The California Domestic Workers Coalition rallied in Sacramento on August 29. | Credit: Courtesy

Today is Tuesday, August 29, as I write this, and I am outside the Capitol Building in Sacramento with Jacob Lesner-Buxton. Jacob has just received news that his mother is seriously ill in Oakland, so he is leaving to be with her. We had planned to fly back and write this together in preparation for Labor Day.

Today makes me think of Selma, and other Civil Rights marches of the 1960s. We are singing “I Shall Not Be Moved,” except in Spanish, “No Nos Moveremos.” We are here to call on Governor Newsom to sign Senate Bill 686, providing health and safety protections for domestic care workers.

Jacob and I are members of Hand in Hand: The Domestic Employers Network. We are raising our voices alongside some 40 other advocacy groups today. California would not treat firefighters, police, not even teachers, and certainly not a governor like this. It is unconscionable for this disregard to go on. It’s worth noting that Newsom has previously vetoed two similar bills.

Rev. David Moore | Joyce Xi Photography

I was invited to be Hand in Hand’s spokesperson: “Governor Newsom, you lack the pedigree of poverty that domestic workers have. Someday you may need a domestic worker to care for yourself. That’s why we are here today — to call upon you to hear our loud voices. We want you to sign SB 686 and honor the lives, the families, and the labor of domestic caregivers, who provide one of the most important needs in our society.”

Today’s action was different from many others. Among workers, we saw many immigrant women, especially Latina and Filipina. They provide services historically done by Black women. We acknowledged today that the legacy of slavery in our country cannot be shaken off while any workers are exploited. This march was special, too, because so many elders participated. Some folks had wheelchairs, scooters, or walkers. Some walked with difficulty. I was there for all these people, and for my own mother, who has been the recipient of domestic care.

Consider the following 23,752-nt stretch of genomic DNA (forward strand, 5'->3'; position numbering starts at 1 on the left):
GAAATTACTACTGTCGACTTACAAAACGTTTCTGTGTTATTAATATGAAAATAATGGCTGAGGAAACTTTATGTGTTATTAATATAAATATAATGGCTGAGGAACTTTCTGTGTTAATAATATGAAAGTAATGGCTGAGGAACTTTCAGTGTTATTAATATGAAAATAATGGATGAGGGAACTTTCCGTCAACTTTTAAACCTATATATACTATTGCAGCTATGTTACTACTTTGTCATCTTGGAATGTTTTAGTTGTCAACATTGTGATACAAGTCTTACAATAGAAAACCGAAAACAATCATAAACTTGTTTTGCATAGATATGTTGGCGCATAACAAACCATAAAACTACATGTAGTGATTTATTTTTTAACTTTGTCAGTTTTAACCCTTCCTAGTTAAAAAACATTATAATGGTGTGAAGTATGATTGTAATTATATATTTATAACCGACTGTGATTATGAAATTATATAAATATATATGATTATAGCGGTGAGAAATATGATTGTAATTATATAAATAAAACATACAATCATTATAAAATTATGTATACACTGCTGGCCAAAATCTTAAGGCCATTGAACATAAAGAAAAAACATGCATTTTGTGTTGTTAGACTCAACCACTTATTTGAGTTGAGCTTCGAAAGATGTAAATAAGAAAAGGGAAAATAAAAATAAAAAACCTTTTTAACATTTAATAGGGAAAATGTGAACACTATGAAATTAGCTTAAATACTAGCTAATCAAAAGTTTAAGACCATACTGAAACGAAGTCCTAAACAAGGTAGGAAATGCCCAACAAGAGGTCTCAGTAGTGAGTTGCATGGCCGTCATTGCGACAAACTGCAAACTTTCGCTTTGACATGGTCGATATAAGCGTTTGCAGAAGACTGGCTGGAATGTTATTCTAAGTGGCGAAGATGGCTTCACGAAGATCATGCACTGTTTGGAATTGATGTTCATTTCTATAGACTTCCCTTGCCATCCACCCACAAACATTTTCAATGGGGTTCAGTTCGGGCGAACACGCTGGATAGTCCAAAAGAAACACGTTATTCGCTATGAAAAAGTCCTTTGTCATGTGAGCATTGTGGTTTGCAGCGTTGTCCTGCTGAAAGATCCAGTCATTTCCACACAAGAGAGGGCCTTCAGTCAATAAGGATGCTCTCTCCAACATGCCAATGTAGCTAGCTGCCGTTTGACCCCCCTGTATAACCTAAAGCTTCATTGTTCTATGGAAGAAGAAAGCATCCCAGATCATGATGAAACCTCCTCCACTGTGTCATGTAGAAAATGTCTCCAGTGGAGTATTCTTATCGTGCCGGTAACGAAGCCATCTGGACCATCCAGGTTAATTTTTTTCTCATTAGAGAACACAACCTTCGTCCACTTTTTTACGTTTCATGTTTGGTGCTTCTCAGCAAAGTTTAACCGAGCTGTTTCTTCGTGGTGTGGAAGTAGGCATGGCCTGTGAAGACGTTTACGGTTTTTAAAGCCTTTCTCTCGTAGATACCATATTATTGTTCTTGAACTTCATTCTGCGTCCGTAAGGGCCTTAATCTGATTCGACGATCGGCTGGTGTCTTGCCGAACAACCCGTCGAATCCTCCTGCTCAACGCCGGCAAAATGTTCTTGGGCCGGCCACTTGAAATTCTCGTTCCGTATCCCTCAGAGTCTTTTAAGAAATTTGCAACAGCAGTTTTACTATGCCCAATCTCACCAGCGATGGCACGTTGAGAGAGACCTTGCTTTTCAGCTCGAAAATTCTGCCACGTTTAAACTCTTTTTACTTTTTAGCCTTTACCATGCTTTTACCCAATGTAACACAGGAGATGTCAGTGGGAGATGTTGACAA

We were not assaulted with billy clubs and police dogs, but these determined seniors braved a hot Sacramento day to walk from the Capitol Building to the governor’s office.

Says Santa Barbara City Councilmember Oscar Gutierrez, “I wholeheartedly support SB 686. This acknowledges the importance of extending essential labor protections to domestic workers and family daycare employees. By promoting fairness and safety, this bill aligns with our values of equity and worker well-being. I am grateful that our local community made a journey to represent us in our state capital.”

My mom smiles more than anyone I know. She sings more than anyone I know. And, my mom also prays more than anyone I know. Her own mother died when she was just five years old. She met my dad at age 18, and shortly thereafter, she left Jim Crow on a train with him. Mom grew up without an indoor toilet or running water. I was born when they were 19. They would go on to have eight more children and were married for 65 years until Dad died. His death was related to his commitment to personally caring for Mom.

After Dad retired from the armed services, he was deemed to have too much money to qualify for Long-Term Services and Supports. This means Dad’s pension fund is the only thing we have to pay for all of Mom’s support needs, and it’s shrinking. We would love to have security for our own mother and for all people who are aging and/or disabled. The recent pandemic only added to the stress of my mom’s care. Government mismanagement of the COVID-19 crisis prevented most of our family from visiting her, out of an abundance of caution, even though she lived in her own home.

Our family owes a great debt of gratitude to our sister Beverly, who has recently taken Mommy into her home.

My family will continue to focus on loving our mother. She deserves it. We will continue to push for expanding funding and access to Long-Term Services and Supports (LTSS), and recognize that, oftentimes, those services are provided by domestic workers. We will continue to think about shrinking savings accounts. We will continue to ask you to care, too, because someday, such care and support may be needed for one of your parents, or maybe it will be needed by you.


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